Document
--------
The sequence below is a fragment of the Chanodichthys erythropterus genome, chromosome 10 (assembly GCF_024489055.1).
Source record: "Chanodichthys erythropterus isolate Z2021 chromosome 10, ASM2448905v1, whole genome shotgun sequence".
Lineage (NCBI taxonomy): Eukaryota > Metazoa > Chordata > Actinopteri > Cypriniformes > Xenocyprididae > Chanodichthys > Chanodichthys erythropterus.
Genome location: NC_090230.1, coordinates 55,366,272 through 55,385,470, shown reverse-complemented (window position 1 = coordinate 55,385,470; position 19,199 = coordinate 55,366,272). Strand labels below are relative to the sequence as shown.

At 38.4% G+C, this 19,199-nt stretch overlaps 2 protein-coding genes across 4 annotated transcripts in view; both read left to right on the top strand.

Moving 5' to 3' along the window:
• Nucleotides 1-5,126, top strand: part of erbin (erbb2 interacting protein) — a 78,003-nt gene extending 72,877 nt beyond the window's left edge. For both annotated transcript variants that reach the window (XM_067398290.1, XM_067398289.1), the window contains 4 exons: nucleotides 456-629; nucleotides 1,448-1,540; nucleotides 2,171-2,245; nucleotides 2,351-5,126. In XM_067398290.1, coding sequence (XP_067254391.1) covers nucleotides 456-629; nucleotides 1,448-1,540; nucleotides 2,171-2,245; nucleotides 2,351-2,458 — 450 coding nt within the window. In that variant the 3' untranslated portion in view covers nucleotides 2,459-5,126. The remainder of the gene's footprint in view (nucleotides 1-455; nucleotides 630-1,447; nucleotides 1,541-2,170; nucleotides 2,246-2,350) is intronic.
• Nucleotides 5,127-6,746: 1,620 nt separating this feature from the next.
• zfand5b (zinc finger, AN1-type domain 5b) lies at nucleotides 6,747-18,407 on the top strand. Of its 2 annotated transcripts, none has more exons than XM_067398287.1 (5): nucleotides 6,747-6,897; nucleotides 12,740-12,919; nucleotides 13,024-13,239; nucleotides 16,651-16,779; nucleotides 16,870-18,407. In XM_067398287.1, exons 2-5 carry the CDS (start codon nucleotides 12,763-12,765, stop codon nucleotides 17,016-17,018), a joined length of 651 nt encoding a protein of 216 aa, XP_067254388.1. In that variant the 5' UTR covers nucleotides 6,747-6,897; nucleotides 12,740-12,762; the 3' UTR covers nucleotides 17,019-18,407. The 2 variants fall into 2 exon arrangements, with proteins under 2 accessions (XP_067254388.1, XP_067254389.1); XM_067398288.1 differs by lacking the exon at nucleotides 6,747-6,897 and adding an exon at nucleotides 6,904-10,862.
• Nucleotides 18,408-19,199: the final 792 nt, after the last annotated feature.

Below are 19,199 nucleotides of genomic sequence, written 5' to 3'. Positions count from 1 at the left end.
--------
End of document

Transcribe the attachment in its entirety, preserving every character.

The sequence below is a fragment of the Chanodichthys erythropterus genome, chromosome 10 (assembly GCF_024489055.1).
Source record: "Chanodichthys erythropterus isolate Z2021 chromosome 10, ASM2448905v1, whole genome shotgun sequence".
Lineage (NCBI taxonomy): Eukaryota > Metazoa > Chordata > Actinopteri > Cypriniformes > Xenocyprididae > Chanodichthys > Chanodichthys erythropterus.
Genome location: NC_090230.1, coordinates 55,366,272 through 55,385,470, shown reverse-complemented (window position 1 = coordinate 55,385,470; position 19,199 = coordinate 55,366,272). Strand labels below are relative to the sequence as shown.

At 38.4% G+C, this 19,199-nt stretch overlaps 2 protein-coding genes across 4 annotated transcripts in view; both read left to right on the top strand.

Moving 5' to 3' along the window:
• Nucleotides 1-5,126, top strand: part of erbin (erbb2 interacting protein) — a 78,003-nt gene extending 72,877 nt beyond the window's left edge. For both annotated transcript variants that reach the window (XM_067398290.1, XM_067398289.1), the window contains 4 exons: nucleotides 456-629; nucleotides 1,448-1,540; nucleotides 2,171-2,245; nucleotides 2,351-5,126. In XM_067398290.1, coding sequence (XP_067254391.1) covers nucleotides 456-629; nucleotides 1,448-1,540; nucleotides 2,171-2,245; nucleotides 2,351-2,458 — 450 coding nt within the window. In that variant the 3' untranslated portion in view covers nucleotides 2,459-5,126. The remainder of the gene's footprint in view (nucleotides 1-455; nucleotides 630-1,447; nucleotides 1,541-2,170; nucleotides 2,246-2,350) is intronic.
• Nucleotides 5,127-6,746: 1,620 nt separating this feature from the next.
• zfand5b (zinc finger, AN1-type domain 5b) lies at nucleotides 6,747-18,407 on the top strand. Of its 2 annotated transcripts, none has more exons than XM_067398287.1 (5): nucleotides 6,747-6,897; nucleotides 12,740-12,919; nucleotides 13,024-13,239; nucleotides 16,651-16,779; nucleotides 16,870-18,407. In XM_067398287.1, exons 2-5 carry the CDS (start codon nucleotides 12,763-12,765, stop codon nucleotides 17,016-17,018), a joined length of 651 nt encoding a protein of 216 aa, XP_067254388.1. In that variant the 5' UTR covers nucleotides 6,747-6,897; nucleotides 12,740-12,762; the 3' UTR covers nucleotides 17,019-18,407. The 2 variants fall into 2 exon arrangements, with proteins under 2 accessions (XP_067254388.1, XP_067254389.1); XM_067398288.1 differs by lacking the exon at nucleotides 6,747-6,897 and adding an exon at nucleotides 6,904-10,862.
• Nucleotides 18,408-19,199: the final 792 nt, after the last annotated feature.

Below are 19,199 nucleotides of genomic sequence, written 5' to 3'. Positions count from 1 at the left end.